Independent venues contribute about £91.8 million to London’s economy, according to Sadiq Khan’s Rescue Plan for London’s Grassroots Music Venues. The rescue plan was devised as a way to acknowledge the growing rate of small music venue closures, and to start thinking of ways the government and general public can help keep them alive.

“One of the things that we’re trying to get enshrined into British law is a thing called Agent of Change,” says Moore. Agent of Change is a rule that has been coined by the individuals involved in London’s music scene. Essentially, it is a law that is set out to protect all music venues from closing down. If a venue is built in an area that is surrounded by flats, it is the venue owner’s responsibility to confirm that the venue is sound proofed and that there will be no residents complaining about the noise. Residents should also be aware that they are moving into an area where there is a night-time economy.

People who have grown up with the music venues in their neighbourhoods, only to watch them close down, have lost an integral part of their community. A large part of the culture in London—particularly East London—was formulated because of the music scene, which was thriving decades ago. Now, it is unrecognizable. The polarity has never been clearer.

Action is being taken to prevent other business from facing the same fate as the Sound Lounge. Individuals of the music community are doing their best and are coming up with plans on how to keep the music scene alive in London and throughout the UK.

“There’s an organization called Music Venue Trust—a guy called Mark Davyd, who started this four years ago—dealing with exactly this problem really,” says Moore, “There’s never been an organization to solve these concerns before, so now the Music Venue Trust is an organization that’s been put together to solve this problem and give a centralised voice.”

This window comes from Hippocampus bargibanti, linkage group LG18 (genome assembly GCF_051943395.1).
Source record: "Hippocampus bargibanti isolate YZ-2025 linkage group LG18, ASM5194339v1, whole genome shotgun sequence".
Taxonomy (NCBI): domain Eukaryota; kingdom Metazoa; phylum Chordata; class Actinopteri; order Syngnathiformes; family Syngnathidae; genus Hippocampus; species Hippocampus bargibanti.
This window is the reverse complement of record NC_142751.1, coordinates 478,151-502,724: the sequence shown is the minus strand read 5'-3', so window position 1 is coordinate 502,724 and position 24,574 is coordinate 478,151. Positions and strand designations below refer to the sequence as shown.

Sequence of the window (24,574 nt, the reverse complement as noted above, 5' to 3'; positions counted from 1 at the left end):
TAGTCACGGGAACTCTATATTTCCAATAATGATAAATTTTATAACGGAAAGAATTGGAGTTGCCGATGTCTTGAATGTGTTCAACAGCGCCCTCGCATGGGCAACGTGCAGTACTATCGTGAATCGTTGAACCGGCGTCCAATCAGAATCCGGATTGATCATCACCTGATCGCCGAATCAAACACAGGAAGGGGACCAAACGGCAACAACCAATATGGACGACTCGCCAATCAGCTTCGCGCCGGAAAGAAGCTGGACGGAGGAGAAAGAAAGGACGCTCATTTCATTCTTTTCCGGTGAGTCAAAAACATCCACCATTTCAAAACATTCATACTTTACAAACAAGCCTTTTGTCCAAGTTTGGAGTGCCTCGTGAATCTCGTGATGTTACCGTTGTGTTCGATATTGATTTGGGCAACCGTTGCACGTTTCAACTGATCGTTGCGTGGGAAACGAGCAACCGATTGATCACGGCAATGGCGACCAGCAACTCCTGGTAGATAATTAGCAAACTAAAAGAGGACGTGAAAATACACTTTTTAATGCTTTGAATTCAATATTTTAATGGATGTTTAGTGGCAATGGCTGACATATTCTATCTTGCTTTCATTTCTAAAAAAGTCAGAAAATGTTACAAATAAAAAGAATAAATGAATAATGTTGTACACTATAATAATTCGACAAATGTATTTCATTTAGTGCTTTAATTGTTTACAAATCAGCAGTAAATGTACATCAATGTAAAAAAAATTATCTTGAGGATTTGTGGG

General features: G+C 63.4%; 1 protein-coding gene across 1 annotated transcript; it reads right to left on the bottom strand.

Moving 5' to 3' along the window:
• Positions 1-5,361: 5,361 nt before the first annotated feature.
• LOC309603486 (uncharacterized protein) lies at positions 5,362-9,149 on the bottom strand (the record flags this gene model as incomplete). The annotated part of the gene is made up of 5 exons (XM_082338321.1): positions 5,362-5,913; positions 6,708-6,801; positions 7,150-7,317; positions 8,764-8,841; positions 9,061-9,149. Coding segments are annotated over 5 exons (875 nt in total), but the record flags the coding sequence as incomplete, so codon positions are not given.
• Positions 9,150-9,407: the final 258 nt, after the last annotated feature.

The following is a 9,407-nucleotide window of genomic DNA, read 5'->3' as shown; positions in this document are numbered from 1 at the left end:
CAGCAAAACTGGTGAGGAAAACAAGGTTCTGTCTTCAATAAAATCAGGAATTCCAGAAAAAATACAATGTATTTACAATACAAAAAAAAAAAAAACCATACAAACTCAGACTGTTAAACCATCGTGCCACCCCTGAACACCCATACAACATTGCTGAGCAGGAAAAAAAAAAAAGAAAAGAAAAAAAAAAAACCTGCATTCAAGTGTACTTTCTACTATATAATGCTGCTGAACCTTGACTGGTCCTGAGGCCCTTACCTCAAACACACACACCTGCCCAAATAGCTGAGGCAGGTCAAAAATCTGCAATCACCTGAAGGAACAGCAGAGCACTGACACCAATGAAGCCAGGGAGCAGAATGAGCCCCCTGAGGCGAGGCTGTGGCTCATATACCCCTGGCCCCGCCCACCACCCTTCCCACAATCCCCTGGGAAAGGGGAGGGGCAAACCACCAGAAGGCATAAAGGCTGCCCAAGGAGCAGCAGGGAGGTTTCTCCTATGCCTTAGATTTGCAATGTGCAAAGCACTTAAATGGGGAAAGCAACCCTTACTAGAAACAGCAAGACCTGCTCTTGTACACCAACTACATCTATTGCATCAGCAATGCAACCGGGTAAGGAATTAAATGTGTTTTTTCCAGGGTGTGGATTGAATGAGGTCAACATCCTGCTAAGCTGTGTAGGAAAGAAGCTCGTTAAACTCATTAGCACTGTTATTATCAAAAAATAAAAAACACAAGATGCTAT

Another way to ensure small venues survive is to give grants, as believed by Sophie Asquith, music and events manager at Bush Hall. “We definitely need more help in getting grants, especially for small grassroots music venues where artists of tomorrow are going to play those gigs. Government funding would also help a lot,” she says. “Unfortunately, there is a disparity between what gets help and what doesn’t.”

Ultimately, how much of an impact can small music venues make? “The truth is that part of the income of this country, a large part of the income in this country, comes from music. It comes from our export of music from bands like Coldplay or Radiohead, or all the big artists,” says Moore. “But in order to become as big as Coldplay, you have to start somewhere. You have to have learned your craft, you have to have developed your stage technique and just learn who you are as an artist. And that requires small venues that have prepared to take time and take that financial risk in believing in artists at a smaller level.”

The music scene in London used to be vibrant and there would be hundreds of gigs across London and the rest of the UK—gigs that are not available anymore. These bands helped create the foundation of the punk movement and the new wave movement. The energy and the excitement of a new movement of music, DIY culture was something these bands could be a part of so they could launch their careers. All of that came out of the fact that there was a network of places to play around London and around the country.

What will happen to UK music culture if venues continue to close their doors?